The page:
“The wheels for the rest of the coaches are from Bach­mann, with ball bear­ings I pur­chased lo­cally.”

The de­coder is a LokSound XL de­coder, from the Ger­man com­pany ESU, mounted un­der the power car. The de­coder con­trols the motors in the power bo­gies, con­trols the light­ing in the coaches and head­lights, and plays re­al­is­tic sounds through the 78mm speaker also mounted un­der the power car.

“To get the sounds, I down­loaded the ESU sound project for the RAe TEE II from their web­site and up­loaded it into the de­coder. It con­tains sounds from record­ings of the real rail car, matched to the op­er­at­ing sta­tus of the train — ac­cel­er­a­tion, track noise, and brake squeal. Horn and sta­tion an­nounce­ments play when prompted by com­mands from the con­troller,” he says.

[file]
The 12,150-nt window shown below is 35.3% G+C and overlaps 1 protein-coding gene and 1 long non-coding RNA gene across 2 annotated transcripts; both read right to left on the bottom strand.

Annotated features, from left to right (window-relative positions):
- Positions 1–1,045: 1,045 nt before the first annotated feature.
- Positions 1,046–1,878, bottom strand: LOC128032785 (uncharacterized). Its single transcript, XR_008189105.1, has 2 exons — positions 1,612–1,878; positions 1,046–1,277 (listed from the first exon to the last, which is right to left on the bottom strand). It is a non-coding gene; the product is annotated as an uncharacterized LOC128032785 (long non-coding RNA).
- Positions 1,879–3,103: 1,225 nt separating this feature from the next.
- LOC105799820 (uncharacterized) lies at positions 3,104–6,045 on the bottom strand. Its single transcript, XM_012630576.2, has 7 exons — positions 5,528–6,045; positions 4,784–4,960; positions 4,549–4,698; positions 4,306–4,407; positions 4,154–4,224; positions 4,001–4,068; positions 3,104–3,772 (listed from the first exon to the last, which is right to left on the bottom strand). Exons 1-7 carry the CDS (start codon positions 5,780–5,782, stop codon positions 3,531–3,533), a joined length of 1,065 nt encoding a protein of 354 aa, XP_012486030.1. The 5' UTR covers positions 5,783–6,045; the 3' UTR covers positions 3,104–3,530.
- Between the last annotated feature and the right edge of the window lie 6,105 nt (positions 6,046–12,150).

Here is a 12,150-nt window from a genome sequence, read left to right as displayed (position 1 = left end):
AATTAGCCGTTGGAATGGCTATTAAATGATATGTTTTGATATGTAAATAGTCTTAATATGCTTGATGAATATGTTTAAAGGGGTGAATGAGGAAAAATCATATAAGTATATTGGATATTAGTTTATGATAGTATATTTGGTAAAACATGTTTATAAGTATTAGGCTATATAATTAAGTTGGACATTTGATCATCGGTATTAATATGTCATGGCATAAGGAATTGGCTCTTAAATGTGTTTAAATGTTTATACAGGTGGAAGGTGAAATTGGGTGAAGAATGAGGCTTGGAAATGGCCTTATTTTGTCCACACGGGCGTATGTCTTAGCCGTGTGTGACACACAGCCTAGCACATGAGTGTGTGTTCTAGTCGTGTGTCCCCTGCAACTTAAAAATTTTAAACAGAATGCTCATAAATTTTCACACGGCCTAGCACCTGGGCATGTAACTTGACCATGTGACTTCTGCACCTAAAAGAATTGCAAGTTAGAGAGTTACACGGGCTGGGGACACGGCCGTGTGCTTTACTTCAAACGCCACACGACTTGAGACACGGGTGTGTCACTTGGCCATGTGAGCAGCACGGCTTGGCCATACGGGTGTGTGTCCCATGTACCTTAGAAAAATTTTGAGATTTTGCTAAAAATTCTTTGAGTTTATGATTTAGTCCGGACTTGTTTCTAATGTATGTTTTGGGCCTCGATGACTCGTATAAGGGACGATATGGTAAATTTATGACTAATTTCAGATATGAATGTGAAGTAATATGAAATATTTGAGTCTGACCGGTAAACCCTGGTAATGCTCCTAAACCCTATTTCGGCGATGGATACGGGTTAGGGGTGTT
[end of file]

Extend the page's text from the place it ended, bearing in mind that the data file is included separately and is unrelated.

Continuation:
The six sec­tions of the Swiss train

Fit­ting the con­certina sec­tion that joins the car­riages The plans and pho­tos used to cre­ate the ini­tial draw­ings that were put into a CAD file

Above: The Un­i­mat model lathe Michael uses for minia­ture turn­ing Left: The metal frame of the train before fin­ish­ing work be­gins

De­tail of the roof. The tiny red in­su­la­tors were turned on Michael’s model lathe

Michael cut out the frames for the bo­gie wheels from mild steel